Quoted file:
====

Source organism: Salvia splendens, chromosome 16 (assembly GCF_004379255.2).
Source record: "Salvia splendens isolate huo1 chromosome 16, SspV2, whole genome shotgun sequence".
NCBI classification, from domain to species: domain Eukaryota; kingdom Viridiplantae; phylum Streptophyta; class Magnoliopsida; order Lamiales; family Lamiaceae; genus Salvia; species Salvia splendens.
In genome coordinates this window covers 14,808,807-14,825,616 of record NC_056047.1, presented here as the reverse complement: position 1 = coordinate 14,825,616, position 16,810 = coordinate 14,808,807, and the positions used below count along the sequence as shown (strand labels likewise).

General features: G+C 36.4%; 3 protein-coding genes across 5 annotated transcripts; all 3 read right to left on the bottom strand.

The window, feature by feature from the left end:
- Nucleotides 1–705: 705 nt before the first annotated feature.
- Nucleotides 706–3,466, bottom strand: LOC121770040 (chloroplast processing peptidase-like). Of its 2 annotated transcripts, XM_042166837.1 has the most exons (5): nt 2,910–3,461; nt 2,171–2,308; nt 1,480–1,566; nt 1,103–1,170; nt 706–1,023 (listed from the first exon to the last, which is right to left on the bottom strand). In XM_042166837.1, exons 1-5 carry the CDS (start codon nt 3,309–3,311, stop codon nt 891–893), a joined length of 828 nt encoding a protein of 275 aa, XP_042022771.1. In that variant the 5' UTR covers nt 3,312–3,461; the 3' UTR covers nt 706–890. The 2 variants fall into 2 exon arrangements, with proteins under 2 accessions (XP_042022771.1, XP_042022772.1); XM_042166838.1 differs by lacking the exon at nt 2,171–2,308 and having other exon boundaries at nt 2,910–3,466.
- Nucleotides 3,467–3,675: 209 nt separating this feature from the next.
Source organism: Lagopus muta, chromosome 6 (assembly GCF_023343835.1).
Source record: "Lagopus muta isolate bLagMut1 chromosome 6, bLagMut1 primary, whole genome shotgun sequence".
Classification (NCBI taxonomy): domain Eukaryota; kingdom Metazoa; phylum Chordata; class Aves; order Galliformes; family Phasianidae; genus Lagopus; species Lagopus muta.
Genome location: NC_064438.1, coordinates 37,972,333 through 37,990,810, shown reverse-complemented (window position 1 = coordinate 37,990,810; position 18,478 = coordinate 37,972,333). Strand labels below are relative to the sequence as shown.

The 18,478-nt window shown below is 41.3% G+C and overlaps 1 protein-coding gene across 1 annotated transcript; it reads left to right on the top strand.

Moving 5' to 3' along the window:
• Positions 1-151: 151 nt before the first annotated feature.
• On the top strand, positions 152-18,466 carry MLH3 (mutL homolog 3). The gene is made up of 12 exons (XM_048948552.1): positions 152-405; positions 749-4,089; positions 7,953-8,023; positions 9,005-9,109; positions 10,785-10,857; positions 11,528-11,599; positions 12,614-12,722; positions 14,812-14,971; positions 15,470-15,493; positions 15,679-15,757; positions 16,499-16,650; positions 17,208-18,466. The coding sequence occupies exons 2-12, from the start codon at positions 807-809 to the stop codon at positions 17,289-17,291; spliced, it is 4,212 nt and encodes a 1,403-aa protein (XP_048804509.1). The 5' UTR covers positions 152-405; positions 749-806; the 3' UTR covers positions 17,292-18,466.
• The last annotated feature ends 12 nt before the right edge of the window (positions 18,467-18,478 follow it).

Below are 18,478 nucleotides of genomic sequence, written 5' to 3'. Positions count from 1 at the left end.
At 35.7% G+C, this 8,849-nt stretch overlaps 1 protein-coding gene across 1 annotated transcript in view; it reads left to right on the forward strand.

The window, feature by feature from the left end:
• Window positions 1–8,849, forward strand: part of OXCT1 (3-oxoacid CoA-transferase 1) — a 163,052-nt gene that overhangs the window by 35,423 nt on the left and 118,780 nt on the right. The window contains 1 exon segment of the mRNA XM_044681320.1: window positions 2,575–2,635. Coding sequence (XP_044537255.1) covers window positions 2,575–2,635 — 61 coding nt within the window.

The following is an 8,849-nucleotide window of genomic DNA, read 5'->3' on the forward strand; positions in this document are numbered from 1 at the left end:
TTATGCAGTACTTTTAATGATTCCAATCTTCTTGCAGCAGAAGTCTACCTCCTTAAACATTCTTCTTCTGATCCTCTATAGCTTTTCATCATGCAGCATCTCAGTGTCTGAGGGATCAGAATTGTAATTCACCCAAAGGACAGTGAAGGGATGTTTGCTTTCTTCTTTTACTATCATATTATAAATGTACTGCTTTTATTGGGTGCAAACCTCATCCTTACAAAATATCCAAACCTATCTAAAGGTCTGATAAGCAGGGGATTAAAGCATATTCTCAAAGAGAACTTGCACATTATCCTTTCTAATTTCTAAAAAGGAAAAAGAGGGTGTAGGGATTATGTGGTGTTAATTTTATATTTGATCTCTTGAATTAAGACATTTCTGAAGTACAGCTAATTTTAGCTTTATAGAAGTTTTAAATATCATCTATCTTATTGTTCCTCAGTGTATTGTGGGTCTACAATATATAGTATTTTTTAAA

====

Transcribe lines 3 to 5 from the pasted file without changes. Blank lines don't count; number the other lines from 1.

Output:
NCBI classification, from domain to species: domain Eukaryota; kingdom Viridiplantae; phylum Streptophyta; class Magnoliopsida; order Lamiales; family Lamiaceae; genus Salvia; species Salvia splendens.
In genome coordinates this window covers 14,808,807-14,825,616 of record NC_056047.1, presented here as the reverse complement: position 1 = coordinate 14,825,616, position 16,810 = coordinate 14,808,807, and the positions used below count along the sequence as shown (strand labels likewise).

General features: G+C 36.4%; 3 protein-coding genes across 5 annotated transcripts; all 3 read right to left on the bottom strand.